Needless to say, writing has taken a backseat in my life for the past two days – this makes me sad, but timekeeping has never been something that I’m good at. This weekend has felt like a rodeo bull and I haven’t known whether I’ve been coming or going for most of it. Work has been long and my hours in the outside world have been even longer; my brain has well-and-truly been battered and I feel as though it’s perhaps still sat in A&E. However, it’s Sunday evening and I’m off work for the next five days so the dark mass that’s making my mind cloudy is slowly beginning to clear.
The thought of writing anything this weekend or thinking up post ideas and writing prompts has been an abysmal thought. Writing a 700-word article for Talkie Magazine today was more of a task for me than it probably would’ve been for my cat. Which is evident, considering I left my laptop on before work this morning and came home to an email draft of utter-shite and a cat sleeping next to my laptop. Anyways, the article, which could’ve taken me half an hour and should’ve been finished earlier this weekend, took me three hours all before it was due to be posted publicly today at 4pm; whether this was due to being at work or quite frankly feeling too exhausted to write, I’m not sure. Either way, I’ve blatantly not felt great. Considering productivity is what makes me happy on my down-days, it appears that my week of writing extroversions are trying to come to an end.
By all means necessary, I’m rather determined to make efforts to keep up with my writing. Not only does it kill time when I’m bored, make me feel productive when I feel useless and offer me great experiences regarding my future – it also provides a distraction and a release. On days and weekends like this – when I feel worn-down and disheartened – writing or reading offers me some consolation. It probably sounds soppy, or a little bit sad, but the ability to have an outlet for my thoughts, beliefs and experiences through writing makes me feel better. The opportunity to have such a vast collection of amazing books by equally as brilliant authors gives me the greatly-granted ability to take myself away and not think about whatever other thoughts are flowing through my mind. All I must think about is the words that I’m typing or the words that I’m processing.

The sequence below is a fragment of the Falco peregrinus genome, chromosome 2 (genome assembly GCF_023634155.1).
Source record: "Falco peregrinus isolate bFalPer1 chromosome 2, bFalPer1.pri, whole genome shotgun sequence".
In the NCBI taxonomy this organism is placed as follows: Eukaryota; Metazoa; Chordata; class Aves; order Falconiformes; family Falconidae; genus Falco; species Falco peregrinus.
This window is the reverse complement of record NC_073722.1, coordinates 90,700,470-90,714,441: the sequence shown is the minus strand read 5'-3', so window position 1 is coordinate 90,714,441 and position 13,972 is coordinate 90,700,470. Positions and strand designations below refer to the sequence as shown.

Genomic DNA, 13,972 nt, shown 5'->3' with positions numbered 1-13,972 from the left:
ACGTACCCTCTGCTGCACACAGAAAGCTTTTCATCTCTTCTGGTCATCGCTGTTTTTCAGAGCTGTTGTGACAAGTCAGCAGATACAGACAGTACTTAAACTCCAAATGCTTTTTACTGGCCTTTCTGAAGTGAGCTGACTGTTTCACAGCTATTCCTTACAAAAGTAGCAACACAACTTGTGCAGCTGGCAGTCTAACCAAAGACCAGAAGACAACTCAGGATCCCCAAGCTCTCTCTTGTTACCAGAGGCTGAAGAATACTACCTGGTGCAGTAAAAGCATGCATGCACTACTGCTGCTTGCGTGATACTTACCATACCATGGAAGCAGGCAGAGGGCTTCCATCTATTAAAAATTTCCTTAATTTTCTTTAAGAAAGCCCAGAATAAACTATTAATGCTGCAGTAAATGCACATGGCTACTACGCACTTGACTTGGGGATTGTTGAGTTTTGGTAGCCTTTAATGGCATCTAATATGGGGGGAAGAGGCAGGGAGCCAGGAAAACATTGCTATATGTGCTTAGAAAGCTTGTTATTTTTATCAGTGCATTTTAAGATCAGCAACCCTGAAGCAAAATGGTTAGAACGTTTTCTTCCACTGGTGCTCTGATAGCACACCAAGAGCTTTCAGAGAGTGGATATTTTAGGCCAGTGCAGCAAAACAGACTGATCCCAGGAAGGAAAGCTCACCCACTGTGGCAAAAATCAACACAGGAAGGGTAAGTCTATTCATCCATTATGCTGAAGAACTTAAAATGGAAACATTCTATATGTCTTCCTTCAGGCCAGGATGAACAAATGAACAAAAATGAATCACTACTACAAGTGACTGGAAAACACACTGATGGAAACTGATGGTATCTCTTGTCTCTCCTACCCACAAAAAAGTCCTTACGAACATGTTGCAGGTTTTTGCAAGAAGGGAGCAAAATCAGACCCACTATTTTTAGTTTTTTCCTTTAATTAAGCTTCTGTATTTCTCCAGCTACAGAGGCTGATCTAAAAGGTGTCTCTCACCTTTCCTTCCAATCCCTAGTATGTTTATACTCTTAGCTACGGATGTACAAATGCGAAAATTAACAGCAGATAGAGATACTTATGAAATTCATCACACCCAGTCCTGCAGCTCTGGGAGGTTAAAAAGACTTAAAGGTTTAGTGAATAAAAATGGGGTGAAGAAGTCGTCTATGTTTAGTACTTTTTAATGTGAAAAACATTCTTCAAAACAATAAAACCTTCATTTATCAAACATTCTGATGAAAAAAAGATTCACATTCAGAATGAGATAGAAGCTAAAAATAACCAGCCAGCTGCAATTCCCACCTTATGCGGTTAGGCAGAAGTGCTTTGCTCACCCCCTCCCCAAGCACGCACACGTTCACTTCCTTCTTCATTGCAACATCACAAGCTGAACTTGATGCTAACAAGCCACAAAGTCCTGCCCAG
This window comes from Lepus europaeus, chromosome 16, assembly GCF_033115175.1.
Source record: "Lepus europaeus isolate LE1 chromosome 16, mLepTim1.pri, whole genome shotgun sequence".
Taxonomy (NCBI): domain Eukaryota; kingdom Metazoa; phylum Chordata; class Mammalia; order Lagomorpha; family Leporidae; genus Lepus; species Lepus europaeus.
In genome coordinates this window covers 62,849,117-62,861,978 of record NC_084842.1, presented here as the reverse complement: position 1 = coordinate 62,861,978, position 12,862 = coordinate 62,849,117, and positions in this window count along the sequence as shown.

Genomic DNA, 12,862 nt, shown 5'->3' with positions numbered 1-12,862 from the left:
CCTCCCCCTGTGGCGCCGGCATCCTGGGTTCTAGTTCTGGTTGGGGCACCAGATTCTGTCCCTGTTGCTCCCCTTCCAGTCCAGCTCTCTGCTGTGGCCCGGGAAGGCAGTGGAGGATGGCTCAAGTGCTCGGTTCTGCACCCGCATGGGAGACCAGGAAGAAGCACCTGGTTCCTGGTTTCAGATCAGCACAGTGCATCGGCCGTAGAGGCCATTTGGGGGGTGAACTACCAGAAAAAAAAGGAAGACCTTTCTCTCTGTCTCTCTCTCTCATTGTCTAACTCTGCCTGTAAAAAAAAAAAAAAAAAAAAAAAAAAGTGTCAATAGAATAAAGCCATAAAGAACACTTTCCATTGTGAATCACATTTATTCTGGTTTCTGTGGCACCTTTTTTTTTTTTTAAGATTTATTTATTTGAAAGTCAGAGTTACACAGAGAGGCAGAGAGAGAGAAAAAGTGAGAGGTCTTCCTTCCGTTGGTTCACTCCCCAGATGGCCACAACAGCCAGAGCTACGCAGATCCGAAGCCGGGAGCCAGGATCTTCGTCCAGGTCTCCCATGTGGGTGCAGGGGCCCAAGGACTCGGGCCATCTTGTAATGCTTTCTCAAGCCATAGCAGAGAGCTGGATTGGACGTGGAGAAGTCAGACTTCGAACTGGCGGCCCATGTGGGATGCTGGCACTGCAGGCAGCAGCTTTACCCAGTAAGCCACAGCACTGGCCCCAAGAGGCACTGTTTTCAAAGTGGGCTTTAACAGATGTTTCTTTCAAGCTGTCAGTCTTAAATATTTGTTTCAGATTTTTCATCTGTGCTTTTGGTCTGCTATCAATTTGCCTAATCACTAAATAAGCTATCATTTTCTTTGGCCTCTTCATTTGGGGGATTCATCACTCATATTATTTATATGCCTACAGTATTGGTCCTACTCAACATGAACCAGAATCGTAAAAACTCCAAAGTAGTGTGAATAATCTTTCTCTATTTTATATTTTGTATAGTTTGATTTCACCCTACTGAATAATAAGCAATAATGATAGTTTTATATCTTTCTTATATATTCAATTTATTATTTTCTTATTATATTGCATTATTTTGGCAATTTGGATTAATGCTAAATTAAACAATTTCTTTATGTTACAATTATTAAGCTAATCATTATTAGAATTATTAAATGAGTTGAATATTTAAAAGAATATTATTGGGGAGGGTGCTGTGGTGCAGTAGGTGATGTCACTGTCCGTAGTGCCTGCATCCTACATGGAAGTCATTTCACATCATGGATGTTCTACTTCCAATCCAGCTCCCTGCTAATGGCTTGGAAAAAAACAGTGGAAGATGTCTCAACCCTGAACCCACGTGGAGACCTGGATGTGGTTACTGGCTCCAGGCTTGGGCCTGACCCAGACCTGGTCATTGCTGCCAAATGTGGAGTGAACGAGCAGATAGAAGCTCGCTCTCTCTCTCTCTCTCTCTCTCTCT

During my shift on Saturday, me and my colleague spoke about having hobbies. Similarly to me, she’s struggling with the loss of some friendships and doesn’t have many people that she can see on a regular basis and finds herself bored or run-down. She’s always in admiration of my writing and supports me every step of the way; seeing her wish to find her own hobby and reading the books that I’ve recommended makes me feel completely uplifted knowing that I’ve inspired someone to take up something in their spare time that I’m passionate about. All the endless rambling and time-consuming chatter about my writing and my favourite books doesn’t completely go to waste.
I believe that if there is anything I’ve taken from my prolonged and dreadful weekend, it’s the fact that having a hobby (or something to do in your spare time if, like me, the word ‘hobby’ makes you cringe a little) is so incredibly important. My Mum likes the gym, Will enjoys biking and I know that my best-friend, Hazel, loves drawing. I’ve come to the realisation that it’s highly significant to have a release whenever you’re stressed, bored, angry or any amalgamation of negative emotions.
Being totally frank, if I didn’t have the ability to write at this moment in time and was scrolling through my Facebook feed instead, I’d probably be pulling my own hair out. No matter what the situation, mood or circumstances, it’s always essential to have an escape. This probably isn’t the case for everyone and I know it’s not the case for me all the time – but some of the time, having the ability to separate myself from others via a book or a keyboard allows me to have the much-needed time to clear my head, remember to breath and recognise what’s most important. Not only this, but I get to be productive and possibly produce some meaningful work at the same time too. This goes for any hobby. My Mum learns at the gym. Will builds his bike and the jumps he takes it on. Hazel masters a range of artistic forms.
It took me a while to realise just how important having a hobby can be to some people, including myself. It’s not just about refining a skill and burning some time, it’s about escapism and enjoyment too.